Special Features

Nutritional Issues and Meiji NPS

A photo of Kenji Fuma.

Kenji Fuma
CEO of Neural Inc. /
Adjunct Professor of Shinshu University

An expert in sustainability management, Kenji Fuma has a deep knowledge of nutrition profiling systems. We spoke to Fuma about various topics related to nutritional issues and Meiji NPS.

A photo of Kenji Fuma.

Part One:
What are your
expectations for the food

Q. To begin with, can you explain the relationship between the food industry and the nutritional issues faced by communities around the world?

We can broadly divide the nutritional issues currently faced by the world into two.

The first issue is the cost of social welfare and security. This is particularly striking in Japan, where various efforts in society have resulted in increased life expectancy. Of course, older adults are not always healthy in later life and, as such, medical fees increase, and the financial burden on the government—and by extension the tax burden on the current working population—likewise grows. If we would like to control these social security costs, one solution is to have nutrition as a solution to enable older adults to stay healthier for longer.

The second issue relates to climate change. Climate change may affect the stability of food supplies, and so increase food prices. This would result in a growing number of people being unable to eat satisfactorily, and foment social unrest. If future communities were unlikely to secure food, then people would inevitably have to depend more on their daily meals. They would have to manage to ensure proper nutrition and health from limited eating opportunities—this is the second issue.

In recent years, food companies have come under increasing pressure to help solve these nutrition issues by themselves. For better or for worse, it is the private sector that has the greatest influence on societal issues, and so there is great interest on how these companies intend to change, particularly from investors—as food companies are in need of demonstrating their greater social responsibility.

The expectation is that Nutrition Profiling Systems, NPSs, which are a way of assessing the nutrition and health level of a food product, can help resolve nutritional issues—indeed, this is why NPSs have attracted so much attention from investors.

Q. What approach should food companies take to tackling nutrition issues? Can you give us your thoughts from the perspective of adopting NPSs?

The approach basically consists of two dimensions. Firstly, NPSs can be used to develop, improve, and deliver products with high nutritional value. Looking at people in Japan and around the world, it is clear that consumers do not always follow ideal dietary lifestyles in terms nutrition. Therefore, simply saying, recommending nutrients or providing guidance about meals could not alter people’s eating habits.

For this reason, the approach for solutions is now shifting from altering consumers’ eating habits to transforming corporations’ business practices to provide foods. More stress is being made on how food companies could make use of NPSs and reformulate the nutrients of their food products, considering consumers natural eating habits.

Secondly, by using NPSs to evaluate the health and nutrition levels of their products, food companies will be able to provide consumers with information on optimal ways of eating and combining their products. What consumers anticipate from food companies is not only developing and selling highly nutritious products. It is also providing consumers with fun of choosing foods themselves, and of enjoying making healthy combinations of foods—for this reason, I strongly believe that it is important that food companies suggest foods as well as appropriate ways of taking the foods including menu combinations.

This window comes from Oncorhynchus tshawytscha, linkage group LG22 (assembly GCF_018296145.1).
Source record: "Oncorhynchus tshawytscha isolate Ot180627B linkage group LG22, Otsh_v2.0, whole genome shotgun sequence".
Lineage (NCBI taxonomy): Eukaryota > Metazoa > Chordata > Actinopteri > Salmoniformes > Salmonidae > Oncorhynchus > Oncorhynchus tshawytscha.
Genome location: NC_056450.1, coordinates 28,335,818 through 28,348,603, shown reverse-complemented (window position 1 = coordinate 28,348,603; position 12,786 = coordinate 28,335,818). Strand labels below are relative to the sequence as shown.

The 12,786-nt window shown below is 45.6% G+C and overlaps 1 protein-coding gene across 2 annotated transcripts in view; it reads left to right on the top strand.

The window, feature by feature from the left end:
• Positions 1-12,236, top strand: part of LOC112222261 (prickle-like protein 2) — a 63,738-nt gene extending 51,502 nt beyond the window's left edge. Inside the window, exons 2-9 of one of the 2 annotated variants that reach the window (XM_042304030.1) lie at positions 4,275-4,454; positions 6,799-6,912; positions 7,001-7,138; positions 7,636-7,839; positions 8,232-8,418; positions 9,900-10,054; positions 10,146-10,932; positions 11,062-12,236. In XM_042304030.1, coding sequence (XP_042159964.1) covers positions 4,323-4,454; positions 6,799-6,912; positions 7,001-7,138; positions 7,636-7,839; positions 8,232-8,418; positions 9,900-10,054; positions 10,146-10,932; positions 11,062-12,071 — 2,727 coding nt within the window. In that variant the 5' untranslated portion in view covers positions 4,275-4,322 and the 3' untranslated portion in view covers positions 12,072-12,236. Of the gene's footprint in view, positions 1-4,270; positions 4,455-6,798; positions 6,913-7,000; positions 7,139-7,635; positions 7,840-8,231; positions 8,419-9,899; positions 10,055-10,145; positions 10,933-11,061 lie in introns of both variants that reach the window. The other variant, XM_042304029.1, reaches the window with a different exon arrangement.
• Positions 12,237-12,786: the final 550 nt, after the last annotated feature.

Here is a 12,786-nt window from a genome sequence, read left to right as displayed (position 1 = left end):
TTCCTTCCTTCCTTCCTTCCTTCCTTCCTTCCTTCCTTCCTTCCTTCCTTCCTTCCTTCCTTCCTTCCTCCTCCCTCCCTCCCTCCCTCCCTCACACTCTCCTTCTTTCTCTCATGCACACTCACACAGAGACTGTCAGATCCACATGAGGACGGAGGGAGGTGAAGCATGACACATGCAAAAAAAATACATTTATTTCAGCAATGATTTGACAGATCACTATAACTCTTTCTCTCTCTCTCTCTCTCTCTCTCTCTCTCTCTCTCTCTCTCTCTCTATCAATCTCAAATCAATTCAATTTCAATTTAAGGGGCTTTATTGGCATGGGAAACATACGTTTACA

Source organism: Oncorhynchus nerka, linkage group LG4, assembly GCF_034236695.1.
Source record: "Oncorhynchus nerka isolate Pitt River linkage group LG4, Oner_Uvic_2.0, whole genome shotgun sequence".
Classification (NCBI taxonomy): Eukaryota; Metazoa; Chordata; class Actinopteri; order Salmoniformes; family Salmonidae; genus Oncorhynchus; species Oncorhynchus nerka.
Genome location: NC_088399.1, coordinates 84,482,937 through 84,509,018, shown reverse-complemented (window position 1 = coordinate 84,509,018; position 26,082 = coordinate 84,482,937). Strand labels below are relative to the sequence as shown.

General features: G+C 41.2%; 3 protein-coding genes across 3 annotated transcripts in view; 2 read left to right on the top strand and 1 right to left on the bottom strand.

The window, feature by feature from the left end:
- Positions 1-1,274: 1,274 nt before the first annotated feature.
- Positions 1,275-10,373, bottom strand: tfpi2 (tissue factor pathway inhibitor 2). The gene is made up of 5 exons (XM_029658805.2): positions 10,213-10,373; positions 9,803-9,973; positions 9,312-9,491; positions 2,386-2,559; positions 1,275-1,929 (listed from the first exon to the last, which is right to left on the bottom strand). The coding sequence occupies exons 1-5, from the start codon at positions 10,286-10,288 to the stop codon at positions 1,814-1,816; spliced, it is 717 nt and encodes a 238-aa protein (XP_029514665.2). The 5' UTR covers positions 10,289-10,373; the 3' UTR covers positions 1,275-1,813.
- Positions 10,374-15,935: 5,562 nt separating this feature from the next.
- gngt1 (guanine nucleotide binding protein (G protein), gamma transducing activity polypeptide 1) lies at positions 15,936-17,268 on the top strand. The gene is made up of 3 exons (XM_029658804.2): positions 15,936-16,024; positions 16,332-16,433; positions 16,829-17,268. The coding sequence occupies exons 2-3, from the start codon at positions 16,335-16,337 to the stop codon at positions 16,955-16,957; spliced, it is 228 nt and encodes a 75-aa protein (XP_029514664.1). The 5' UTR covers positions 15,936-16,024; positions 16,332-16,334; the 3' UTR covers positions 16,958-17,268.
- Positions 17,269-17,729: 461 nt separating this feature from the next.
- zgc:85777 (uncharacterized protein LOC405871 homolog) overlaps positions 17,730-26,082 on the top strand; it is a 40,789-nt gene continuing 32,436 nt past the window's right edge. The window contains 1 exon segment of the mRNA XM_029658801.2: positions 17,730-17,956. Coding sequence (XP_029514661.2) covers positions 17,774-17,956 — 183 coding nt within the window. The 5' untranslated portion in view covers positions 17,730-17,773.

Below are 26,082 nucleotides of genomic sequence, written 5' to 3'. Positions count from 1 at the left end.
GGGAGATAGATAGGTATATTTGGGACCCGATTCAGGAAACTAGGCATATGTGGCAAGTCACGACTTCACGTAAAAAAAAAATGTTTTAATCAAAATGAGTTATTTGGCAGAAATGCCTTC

NPS is not a tool to categorize foods into “healthy” and “unhealthy” ones, but a method to discover opportunities to make all their products healthier, and to communicate with consumers how these products should be consumed and which combinations of products are recommended.

A photo of Kenji Fuma.

Q. In developing NPS, what should food companies focus on?

Food products on sale are not always healthy—this is one of the most serious nutrition issues now. In such a sense, people are skeptical on the NPSs that food companies themselves develop.

These NPSs will only be accepted by a community, if they are based on objective evaluation methods—and not manipulated to suit a company’s interests. As a result, when developing NPSs, food companies will be required to incorporate external knowledge and feedback—from academia and/or specialized public institutions.

Kenji Fuma
CEO of Neural Inc. /
Adjunct Professor of Shinshu University

Kenji Fuma founded Neural Inc., a strategy and management consulting firm in corporate sustainability and ESG investment, in 2013. As a consultant, he counts major financial institutions and other companies listed on the Prime Market of the Tokyo Stock Exchange among his clients, while he also acts in an advisory capacity to numerous start-ups and venture companies. Mr. Fuma has given lectures at the World Bank and the United Nations University on the topics of ESG investment, sustainability management, and climate-related financial risks, and he has been interviewed by various media outlets—including CNN, the Financial Times, the Economist, the Washington Post, NHK, Nippon TV, TV Tokyo, TBS, The Nikkei, Mainichi Shimbun, and NewsPicks; he is also chief editor of the online news website Sustainable Japan. Mr. Fuma graduated with a bachelor degree in International Relations from The University of Tokyo; he was awarded a Master of Liberal Arts in Sustainability from Harvard University, and received an MBA in Global Management from the Thunderbird School of Global Management.